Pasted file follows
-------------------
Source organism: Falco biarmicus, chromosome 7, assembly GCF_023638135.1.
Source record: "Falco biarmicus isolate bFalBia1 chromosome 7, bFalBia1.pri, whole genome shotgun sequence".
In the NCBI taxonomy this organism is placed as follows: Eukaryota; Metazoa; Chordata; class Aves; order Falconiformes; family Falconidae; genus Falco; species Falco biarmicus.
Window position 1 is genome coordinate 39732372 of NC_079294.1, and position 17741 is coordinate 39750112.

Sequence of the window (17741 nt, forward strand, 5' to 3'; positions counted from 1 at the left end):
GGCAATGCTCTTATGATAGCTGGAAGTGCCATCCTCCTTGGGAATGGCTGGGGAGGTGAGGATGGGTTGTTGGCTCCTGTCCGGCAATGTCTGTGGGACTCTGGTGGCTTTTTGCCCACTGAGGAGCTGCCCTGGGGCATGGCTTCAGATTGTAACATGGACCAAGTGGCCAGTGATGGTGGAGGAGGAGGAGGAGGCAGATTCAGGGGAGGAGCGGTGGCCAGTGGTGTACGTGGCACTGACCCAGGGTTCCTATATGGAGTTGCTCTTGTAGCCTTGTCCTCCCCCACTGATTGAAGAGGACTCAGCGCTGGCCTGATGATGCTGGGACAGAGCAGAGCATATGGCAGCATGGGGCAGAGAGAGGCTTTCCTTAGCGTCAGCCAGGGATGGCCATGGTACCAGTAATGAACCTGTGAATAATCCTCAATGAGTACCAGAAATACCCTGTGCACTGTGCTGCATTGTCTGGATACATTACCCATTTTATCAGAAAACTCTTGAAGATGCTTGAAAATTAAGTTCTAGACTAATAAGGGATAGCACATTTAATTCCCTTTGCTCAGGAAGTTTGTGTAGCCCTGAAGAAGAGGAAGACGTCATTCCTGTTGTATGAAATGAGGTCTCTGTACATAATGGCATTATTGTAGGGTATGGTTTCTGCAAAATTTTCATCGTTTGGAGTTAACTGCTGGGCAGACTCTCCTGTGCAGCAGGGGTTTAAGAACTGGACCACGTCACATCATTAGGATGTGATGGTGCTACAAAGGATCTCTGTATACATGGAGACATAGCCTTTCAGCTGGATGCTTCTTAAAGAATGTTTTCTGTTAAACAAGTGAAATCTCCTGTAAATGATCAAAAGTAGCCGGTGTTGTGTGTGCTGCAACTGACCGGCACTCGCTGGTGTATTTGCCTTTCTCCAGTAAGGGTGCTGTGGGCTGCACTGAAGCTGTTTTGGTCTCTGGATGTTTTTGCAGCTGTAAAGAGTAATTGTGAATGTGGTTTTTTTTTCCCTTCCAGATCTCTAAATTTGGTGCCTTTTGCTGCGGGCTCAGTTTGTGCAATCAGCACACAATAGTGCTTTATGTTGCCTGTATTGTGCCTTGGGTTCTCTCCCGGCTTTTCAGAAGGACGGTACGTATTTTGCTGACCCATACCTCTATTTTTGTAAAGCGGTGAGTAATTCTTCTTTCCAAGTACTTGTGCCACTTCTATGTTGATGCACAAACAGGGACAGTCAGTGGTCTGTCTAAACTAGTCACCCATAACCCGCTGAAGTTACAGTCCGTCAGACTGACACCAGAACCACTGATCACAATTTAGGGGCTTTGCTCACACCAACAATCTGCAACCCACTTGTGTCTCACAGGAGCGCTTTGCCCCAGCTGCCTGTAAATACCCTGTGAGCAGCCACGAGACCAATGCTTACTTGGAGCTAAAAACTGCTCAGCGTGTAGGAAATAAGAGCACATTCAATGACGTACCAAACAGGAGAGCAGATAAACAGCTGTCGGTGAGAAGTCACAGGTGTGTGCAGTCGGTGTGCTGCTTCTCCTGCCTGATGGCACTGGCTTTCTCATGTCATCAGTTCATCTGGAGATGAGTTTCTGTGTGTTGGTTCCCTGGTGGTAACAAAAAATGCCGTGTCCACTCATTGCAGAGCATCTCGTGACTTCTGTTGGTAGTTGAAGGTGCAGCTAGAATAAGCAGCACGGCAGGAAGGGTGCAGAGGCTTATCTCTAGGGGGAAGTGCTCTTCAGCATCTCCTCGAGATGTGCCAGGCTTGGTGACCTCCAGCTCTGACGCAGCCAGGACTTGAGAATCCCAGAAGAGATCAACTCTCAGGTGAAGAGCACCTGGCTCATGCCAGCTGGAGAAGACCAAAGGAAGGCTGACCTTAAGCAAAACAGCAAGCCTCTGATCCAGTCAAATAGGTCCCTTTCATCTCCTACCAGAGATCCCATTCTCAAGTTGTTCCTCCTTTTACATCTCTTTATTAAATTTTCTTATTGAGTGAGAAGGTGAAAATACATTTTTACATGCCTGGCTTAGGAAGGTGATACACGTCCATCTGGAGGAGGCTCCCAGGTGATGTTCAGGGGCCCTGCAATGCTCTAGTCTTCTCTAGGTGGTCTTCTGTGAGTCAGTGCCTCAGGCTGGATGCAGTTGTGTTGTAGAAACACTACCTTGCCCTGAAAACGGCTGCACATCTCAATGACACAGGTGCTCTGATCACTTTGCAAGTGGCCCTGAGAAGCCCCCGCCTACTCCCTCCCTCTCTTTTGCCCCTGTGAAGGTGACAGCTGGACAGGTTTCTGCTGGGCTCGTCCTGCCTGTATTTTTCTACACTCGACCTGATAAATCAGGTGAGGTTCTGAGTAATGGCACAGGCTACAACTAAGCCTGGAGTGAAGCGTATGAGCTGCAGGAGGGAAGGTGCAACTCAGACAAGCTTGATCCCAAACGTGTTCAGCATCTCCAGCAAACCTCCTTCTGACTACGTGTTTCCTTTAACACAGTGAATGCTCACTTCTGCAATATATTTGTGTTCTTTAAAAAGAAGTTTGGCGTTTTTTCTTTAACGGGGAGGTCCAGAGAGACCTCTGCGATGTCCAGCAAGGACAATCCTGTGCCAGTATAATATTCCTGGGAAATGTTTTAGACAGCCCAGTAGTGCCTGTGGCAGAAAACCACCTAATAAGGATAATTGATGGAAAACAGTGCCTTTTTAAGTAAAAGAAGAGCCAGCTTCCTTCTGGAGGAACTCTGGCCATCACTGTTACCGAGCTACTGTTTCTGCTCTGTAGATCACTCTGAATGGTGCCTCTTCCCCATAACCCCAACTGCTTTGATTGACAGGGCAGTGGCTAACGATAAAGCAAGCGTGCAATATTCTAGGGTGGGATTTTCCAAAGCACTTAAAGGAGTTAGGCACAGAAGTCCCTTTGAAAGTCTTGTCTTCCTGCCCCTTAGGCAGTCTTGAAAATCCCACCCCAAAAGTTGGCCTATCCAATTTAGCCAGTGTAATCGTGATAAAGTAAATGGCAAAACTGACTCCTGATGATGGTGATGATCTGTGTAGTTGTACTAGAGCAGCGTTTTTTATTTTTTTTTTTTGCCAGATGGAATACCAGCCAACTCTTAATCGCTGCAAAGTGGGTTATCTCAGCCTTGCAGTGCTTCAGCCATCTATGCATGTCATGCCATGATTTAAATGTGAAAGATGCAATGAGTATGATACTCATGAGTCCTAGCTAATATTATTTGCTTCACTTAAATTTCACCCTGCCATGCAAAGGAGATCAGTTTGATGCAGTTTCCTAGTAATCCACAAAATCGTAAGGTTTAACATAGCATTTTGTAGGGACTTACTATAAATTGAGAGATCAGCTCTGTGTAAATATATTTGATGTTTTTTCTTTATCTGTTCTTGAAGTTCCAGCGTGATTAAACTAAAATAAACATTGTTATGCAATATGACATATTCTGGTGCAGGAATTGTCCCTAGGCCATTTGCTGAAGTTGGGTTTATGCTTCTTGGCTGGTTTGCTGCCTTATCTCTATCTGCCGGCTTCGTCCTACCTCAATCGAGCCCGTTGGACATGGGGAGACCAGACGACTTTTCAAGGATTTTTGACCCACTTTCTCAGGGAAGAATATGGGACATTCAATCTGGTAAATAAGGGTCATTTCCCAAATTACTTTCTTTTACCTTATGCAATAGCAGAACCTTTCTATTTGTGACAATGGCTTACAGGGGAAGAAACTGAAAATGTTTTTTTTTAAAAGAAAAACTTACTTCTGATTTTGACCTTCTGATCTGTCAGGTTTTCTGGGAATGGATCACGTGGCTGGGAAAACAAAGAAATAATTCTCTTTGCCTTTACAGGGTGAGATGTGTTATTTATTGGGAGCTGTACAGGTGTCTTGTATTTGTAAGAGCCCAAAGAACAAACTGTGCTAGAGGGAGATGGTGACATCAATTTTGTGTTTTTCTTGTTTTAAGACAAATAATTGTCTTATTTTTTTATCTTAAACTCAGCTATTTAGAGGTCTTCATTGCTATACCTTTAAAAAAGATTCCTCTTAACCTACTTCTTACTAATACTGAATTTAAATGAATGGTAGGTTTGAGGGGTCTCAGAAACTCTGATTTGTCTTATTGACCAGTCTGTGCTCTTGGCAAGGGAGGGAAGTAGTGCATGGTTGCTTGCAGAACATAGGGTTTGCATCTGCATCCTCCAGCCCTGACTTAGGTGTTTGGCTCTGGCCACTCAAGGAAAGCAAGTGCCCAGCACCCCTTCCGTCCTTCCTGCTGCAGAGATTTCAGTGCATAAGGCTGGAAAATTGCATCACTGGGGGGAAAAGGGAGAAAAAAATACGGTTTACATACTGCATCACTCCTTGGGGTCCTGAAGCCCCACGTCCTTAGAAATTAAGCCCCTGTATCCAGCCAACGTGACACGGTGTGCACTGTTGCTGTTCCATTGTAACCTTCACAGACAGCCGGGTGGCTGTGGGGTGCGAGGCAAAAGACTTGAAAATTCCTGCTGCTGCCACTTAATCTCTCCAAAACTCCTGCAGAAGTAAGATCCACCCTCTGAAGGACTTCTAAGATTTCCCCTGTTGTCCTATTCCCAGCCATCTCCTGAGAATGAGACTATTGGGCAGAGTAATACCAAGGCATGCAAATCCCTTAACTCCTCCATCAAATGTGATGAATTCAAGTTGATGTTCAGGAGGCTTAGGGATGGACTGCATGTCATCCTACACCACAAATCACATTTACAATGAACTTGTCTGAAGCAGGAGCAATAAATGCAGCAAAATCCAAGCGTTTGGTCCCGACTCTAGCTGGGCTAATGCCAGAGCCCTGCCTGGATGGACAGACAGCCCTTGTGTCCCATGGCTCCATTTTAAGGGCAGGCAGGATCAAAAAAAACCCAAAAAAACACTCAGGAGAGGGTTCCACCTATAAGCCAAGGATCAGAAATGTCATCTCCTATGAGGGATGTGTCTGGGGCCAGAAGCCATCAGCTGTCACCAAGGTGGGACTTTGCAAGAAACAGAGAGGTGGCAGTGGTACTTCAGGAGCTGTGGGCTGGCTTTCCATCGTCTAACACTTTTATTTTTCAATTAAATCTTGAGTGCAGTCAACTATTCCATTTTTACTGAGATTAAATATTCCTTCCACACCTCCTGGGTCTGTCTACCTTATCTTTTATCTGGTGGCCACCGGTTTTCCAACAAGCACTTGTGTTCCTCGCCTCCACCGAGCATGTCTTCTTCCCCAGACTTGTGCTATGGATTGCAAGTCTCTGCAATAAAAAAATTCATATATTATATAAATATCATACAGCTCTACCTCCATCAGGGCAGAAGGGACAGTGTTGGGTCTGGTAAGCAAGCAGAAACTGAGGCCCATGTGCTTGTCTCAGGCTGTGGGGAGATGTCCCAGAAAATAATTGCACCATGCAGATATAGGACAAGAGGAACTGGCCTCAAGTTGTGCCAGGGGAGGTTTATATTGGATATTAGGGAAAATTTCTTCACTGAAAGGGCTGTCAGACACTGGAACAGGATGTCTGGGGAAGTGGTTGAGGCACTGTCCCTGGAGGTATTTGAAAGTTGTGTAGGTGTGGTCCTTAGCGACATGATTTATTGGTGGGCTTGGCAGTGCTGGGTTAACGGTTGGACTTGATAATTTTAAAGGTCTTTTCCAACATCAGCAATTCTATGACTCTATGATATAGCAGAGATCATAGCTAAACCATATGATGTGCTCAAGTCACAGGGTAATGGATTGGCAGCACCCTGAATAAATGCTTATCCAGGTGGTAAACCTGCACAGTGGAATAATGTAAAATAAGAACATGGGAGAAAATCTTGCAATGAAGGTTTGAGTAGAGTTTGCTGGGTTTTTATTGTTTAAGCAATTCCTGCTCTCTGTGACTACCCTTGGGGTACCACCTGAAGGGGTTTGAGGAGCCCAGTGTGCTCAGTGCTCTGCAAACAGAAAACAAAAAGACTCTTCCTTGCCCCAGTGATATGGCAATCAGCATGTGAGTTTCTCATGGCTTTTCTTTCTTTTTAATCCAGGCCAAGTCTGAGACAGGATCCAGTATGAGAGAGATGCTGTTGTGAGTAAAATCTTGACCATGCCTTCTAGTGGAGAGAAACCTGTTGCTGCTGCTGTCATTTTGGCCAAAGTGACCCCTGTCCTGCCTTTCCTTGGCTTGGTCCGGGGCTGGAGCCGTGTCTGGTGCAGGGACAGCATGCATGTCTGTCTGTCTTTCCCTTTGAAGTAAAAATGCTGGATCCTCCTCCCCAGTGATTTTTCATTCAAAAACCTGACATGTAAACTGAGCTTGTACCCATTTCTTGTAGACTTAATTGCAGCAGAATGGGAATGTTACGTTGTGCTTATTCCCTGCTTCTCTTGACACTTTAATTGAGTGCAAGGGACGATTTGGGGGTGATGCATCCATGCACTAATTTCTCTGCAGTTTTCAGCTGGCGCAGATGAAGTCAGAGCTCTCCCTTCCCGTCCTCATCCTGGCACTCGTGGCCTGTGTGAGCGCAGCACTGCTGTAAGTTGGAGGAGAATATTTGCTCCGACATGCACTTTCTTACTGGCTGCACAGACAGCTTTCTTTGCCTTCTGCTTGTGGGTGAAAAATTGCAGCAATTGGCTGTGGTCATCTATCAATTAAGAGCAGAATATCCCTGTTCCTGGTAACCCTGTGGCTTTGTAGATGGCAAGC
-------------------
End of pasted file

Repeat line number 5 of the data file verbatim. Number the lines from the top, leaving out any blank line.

Sequence of the window (17741 nt, forward strand, 5' to 3'; positions counted from 1 at the left end):